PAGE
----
Peterhof Hermitage

Standing on a moted island right on the shore of the Gulf of Finland, the graceful two-storey Peterhof Hermitage was envisioned by Peter the Great as an informal dining room for his closest associates, with a system of pulleys used to serve food and ensure the privacy of the diners.

Designed by Johann Braunstein, the Hermitage was begun in 1721, but not completed until shortly after Peter's death. A sandy-pink building with Corinthian pilasters and large arched windows, the Peterhof Hermitage comprises a bright, airy dining room with seating for fourteen on the upper floor, and a buffet and kitchen for service on the ground floor. Originally, the only connection between the two floors was by a two-seater chairlift used to hoist guests up to the dining area. The dining table was also lowered and lifted to deliver orders and serve food, so that the diners could enjoy total privacy undisturbed by servants. The chairlift was replaced with a staircase after Pavel I was stranded in mid-air due to a snapped cable in 1797.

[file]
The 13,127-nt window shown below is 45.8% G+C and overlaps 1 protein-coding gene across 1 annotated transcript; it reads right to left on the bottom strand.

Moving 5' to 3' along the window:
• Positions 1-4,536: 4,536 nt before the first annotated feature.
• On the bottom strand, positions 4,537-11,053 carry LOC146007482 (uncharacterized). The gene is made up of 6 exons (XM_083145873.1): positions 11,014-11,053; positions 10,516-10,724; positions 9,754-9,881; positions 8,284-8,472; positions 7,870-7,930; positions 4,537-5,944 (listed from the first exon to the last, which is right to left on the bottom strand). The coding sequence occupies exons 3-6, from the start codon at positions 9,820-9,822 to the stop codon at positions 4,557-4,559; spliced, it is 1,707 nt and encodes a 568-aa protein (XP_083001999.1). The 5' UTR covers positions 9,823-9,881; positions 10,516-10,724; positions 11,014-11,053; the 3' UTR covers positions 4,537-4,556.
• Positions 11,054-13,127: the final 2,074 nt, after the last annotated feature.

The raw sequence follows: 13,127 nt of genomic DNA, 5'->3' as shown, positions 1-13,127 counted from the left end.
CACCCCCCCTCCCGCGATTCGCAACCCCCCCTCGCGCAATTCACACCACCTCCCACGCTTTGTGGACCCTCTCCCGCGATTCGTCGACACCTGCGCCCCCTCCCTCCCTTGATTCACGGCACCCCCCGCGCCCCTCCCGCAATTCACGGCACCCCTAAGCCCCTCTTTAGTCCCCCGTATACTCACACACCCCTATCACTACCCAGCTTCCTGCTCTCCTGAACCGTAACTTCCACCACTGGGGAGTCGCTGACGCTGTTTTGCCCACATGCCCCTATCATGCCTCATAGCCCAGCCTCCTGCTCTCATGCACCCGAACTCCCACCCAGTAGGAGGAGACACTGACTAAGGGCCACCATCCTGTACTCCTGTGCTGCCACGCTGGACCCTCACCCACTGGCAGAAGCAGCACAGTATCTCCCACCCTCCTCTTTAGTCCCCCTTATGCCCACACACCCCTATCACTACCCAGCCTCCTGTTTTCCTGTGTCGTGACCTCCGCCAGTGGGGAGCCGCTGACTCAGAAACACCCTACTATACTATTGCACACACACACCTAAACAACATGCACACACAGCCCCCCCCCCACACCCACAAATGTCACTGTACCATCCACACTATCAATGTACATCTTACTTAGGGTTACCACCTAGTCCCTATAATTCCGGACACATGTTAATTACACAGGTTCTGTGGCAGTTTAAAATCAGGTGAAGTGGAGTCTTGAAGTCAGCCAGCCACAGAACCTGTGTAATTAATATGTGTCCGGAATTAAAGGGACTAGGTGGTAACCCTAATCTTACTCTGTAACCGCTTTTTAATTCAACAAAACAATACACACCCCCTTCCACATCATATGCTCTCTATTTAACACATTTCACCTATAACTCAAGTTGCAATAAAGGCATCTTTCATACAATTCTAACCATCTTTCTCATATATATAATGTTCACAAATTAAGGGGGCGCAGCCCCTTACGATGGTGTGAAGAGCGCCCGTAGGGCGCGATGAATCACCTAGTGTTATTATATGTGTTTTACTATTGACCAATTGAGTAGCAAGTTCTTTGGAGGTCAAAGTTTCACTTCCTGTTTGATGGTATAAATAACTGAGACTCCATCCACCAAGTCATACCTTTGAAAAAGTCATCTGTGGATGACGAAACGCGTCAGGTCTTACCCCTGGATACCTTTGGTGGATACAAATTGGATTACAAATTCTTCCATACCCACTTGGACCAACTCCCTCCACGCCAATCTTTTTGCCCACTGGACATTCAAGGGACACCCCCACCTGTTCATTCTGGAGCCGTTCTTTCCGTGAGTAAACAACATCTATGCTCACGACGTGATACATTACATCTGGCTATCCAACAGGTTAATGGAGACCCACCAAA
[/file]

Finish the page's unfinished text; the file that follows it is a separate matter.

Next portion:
Hermitage Pavilion in Peterhof, west of St. Petersburg, Russia
Hermitage Pavilion in Peterhof

The walls of the dining hall are completely paneled with canvases. The original decor of the room included only a few paintings but, in Empress Elizabeth's reign, 151 canvases from Peter's private collection were mounted on the walls. Most of these were destroyed in a fire in 1808, and the current selection dates from the refitting of the building the year after, and from further renovations in 1925. The paintings, landscapes and battle scenes by French, Dutch, Flemish and German artists of the 17th and 18th centuries, were chosen from the stocks of the State Hermitage to approximate the tastes of Peter.

Open:May to September: Daily, except Tuesdays, 10:30 am to 6 pm. Last admission is at 5 pm. October to April: Saturday and Friday, 10:30 am to 5 pm. Last admission is at 4 pm
Admission:RUB 150.00. Audio-guide: RUB 150.00
Photo and video:not allowed